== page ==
NISKAYUNA — Bill Rochelle remembers Christmas Day, 1944.
He was in Germany. He was in World War II.
“We had been told we would not be flying on Christmas morning, so a lot of the guys did a little too much partying [the night before],” stated Rochelle, a Glenville resident and former member of the Army Air Force’s 463rd bomb squad throughout the warfare.
About 120 eighth-graders from Iroquois Middle School listened to Rochelle’s story within the college auditorium on Monday. The college students acquired an training by Rochelle and 5 different veterans from the 1940s — who all instructed tales about their days in navy uniforms.
Rochelle stated the bomber group’s Christmas plans were canceled when the brass scheduled a mission over Germany. The goal was Brux, then a big producer of artificial oil.
Rochelle stated a few of the guys on his workforce fortuitously had not celebrated the vacation.
“It turned out to be the toughest mission we flew,” Rochelle instructed the girls and boys. “We lost about nine of 28 airplanes and, as far as we know, the crews of those planes. It was just a rough day.”
Part of tough day was the tough reception the bomber group acquired from German floor crews manning anti-aircraft weapons, 88-mm cannons.
“We called them flak guns,” Rochelle stated. “I’ve never seen so much flak. I’ve seen a lot of flak, but never so much as there was that day. They used to say, it was so thick you could get out and walk on it. Don’t try that.”
The youngsters silently listened to Rochelle’s tales and remembrances by Army infantryman George Williams; Navy veteran and touchdown craft tank skipper Charles Merriam; German soldier Bernhard Graf von Schwerin; Navy veteran Charlie Levezque and Army veteran Allan Atwell.
Dennis Frank, a social research instructor at Iroquois, has organized the annual salute to veterans. The level, he stated, is for the scholars to be taught historical past.
“It’s not a textbook,” Frank stated.
“They love coming here,” Frank stated of the veterans. “Five of the six are repeats. Some have been here a few years. They look forward to my phone call.”
There were tales of journey on the water from Navy veterans. Charles Merriam of Schenectady supplied phrases of reward and recommendation.
“I congratulate your teachers,” Merriam stated. “A lot of kids your age have no idea who won the war. If we hadn’t won the war, you might be speaking German or Japanese, so you ought to thank your teachers.”
Merriam additionally instructed the youngsters search out their very own adventures — by data.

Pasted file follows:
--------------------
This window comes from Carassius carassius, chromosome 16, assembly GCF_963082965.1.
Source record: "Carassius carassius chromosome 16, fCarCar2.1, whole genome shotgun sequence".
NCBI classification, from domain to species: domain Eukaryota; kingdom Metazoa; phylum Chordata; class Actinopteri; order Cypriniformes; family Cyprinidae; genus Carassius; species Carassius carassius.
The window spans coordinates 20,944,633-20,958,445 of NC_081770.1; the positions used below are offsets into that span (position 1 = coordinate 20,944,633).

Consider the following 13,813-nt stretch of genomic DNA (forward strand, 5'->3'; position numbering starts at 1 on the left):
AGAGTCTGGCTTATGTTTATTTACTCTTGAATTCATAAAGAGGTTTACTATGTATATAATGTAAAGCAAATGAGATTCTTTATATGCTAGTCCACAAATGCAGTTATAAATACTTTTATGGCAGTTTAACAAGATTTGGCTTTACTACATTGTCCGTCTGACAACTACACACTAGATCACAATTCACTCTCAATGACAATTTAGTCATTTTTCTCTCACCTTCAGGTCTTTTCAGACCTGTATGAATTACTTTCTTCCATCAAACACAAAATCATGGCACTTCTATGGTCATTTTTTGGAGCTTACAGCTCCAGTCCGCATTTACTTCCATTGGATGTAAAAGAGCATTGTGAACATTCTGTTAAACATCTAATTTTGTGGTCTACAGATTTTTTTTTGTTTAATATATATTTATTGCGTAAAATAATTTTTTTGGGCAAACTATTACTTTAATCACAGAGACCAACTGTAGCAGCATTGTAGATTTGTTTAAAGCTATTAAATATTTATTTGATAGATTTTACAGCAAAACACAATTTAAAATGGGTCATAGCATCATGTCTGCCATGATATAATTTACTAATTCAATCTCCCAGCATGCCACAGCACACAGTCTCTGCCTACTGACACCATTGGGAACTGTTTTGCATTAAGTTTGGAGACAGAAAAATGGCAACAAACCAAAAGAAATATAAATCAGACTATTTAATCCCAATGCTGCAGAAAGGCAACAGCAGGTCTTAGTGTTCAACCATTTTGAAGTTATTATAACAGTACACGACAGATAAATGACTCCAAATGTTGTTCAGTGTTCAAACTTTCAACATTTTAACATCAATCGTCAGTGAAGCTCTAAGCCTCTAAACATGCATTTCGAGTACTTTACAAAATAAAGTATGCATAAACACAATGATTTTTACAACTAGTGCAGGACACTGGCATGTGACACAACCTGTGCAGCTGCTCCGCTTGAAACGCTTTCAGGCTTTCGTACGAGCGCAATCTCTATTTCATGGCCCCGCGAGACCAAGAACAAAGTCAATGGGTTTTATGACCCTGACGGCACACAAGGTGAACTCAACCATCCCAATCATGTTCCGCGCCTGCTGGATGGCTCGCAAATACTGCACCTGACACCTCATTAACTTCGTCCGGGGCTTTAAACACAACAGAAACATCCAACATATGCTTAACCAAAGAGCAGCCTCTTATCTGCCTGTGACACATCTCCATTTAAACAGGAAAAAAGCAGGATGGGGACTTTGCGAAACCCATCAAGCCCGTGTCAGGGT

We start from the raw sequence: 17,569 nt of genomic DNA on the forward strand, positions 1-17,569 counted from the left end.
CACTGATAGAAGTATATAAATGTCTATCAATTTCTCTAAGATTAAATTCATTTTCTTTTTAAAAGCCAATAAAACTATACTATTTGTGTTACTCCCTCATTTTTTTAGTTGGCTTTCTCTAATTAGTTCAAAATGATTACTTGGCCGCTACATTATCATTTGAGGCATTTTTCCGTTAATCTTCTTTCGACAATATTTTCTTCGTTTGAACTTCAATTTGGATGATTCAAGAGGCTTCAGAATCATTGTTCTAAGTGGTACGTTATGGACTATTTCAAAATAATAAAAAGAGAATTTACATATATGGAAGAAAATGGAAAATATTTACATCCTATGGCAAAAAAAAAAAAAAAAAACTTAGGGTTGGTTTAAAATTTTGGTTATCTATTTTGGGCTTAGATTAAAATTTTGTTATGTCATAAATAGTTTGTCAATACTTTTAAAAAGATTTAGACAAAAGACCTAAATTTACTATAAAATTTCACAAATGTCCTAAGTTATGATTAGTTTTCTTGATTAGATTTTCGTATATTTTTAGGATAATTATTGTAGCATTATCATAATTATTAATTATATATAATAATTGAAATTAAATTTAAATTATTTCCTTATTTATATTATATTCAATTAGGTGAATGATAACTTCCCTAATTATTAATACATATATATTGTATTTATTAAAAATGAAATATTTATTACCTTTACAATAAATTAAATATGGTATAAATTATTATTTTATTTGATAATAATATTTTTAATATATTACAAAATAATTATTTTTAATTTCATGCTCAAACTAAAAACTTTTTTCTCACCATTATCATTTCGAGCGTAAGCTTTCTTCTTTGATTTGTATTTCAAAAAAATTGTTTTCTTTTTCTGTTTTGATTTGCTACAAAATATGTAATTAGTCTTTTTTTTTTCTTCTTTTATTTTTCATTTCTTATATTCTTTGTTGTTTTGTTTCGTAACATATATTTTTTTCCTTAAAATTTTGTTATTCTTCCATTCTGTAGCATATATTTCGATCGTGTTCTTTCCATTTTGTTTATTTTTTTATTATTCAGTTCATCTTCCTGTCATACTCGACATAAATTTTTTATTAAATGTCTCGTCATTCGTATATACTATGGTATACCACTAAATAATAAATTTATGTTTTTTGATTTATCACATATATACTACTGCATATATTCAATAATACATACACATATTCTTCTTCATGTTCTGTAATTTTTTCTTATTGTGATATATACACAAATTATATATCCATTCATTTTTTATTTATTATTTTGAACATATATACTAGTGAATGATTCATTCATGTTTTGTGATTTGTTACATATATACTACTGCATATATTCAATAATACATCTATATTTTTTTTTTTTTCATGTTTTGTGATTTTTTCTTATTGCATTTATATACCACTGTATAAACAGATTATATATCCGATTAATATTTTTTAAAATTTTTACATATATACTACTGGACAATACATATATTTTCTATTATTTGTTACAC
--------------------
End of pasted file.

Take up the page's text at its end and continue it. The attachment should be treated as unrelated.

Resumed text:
“I took one of my kids around the world at 15 and he still remembers where we went,” Merriam stated. “So 14 is a very good age. I recommend you ask your teachers, ‘Teach me more.’ You’re going to really absorb all that stuff at 14. You don’t know how much you can do at 14.”
Clifton Park resident von Schwerin gave the scholars a distinct perspective on the warfare. He joined the German navy in late 1944, skilled in war-neutral Denmark and was despatched to the entrance line simply because the Allies were getting into Germany.
Von Schwerin remembers a narrative from his days in Denmark about two younger German troopers procuring in a retailer. One discovered a daring tie and determined to purchase it. The signal stated $5.
“He pulled out $5 and the merchant said, ‘No, no no. For you, it’s $20.’ He said, ‘Why?’ and the merchant said ‘Well, you’re German and we don’t like the Germans.'”
The soldier gave the service provider $5 and left.
Von Schwerin added his buddy’s commanding officer heard concerning the private low cost and insisted the person return to the shop, apologize, and make restitution or return the tie — all with a sergeant wanting over his shoulder.
Kids requested questions on why the lads had determined to affix the navy. They needed to know what it was like spending the vacations within the armed forces. And they liked this system.
“I thought it was so powerful,” stated Mathena Rush, 14. “There’s not that many of them left. Our children will not be able to remember the incredible service, they’re not going to experience it first-hand.”
Rush introduced certainly one of her late grandfather’s Purple Heart medals to the occasion.
“It was definitely heartwarming, after a while these guys aren’t going to be here anymore,” stated Anjana Kurian, 13. “It was important for people our age to know all this.”
“It’s really easy to learn about the statistics and the facts about the war, but it’s much more powerful to know the personal stories,” stated teen Anna Brown.
The veterans additionally loved themselves. Colonie’s Levezque, remembering the lengthy skirts well-liked with the ladies of his period, marveled at vogue selections favored by immediately’s teenagers.
“I like being around young people,” Levezque stated after the session.
“I can tell the children what I experienced,” stated Niskayuna resident Williams, nonetheless a trim determine in his Army uniform.
“I think it’s interesting the kids want to know about these things and keep the memory of what we did and why we did it alive,” Rochelle stated. “We could use some of that thinking today.”
Contact Gazette reporter Jeff Wilkin at 518-395-3124 or at [email protected]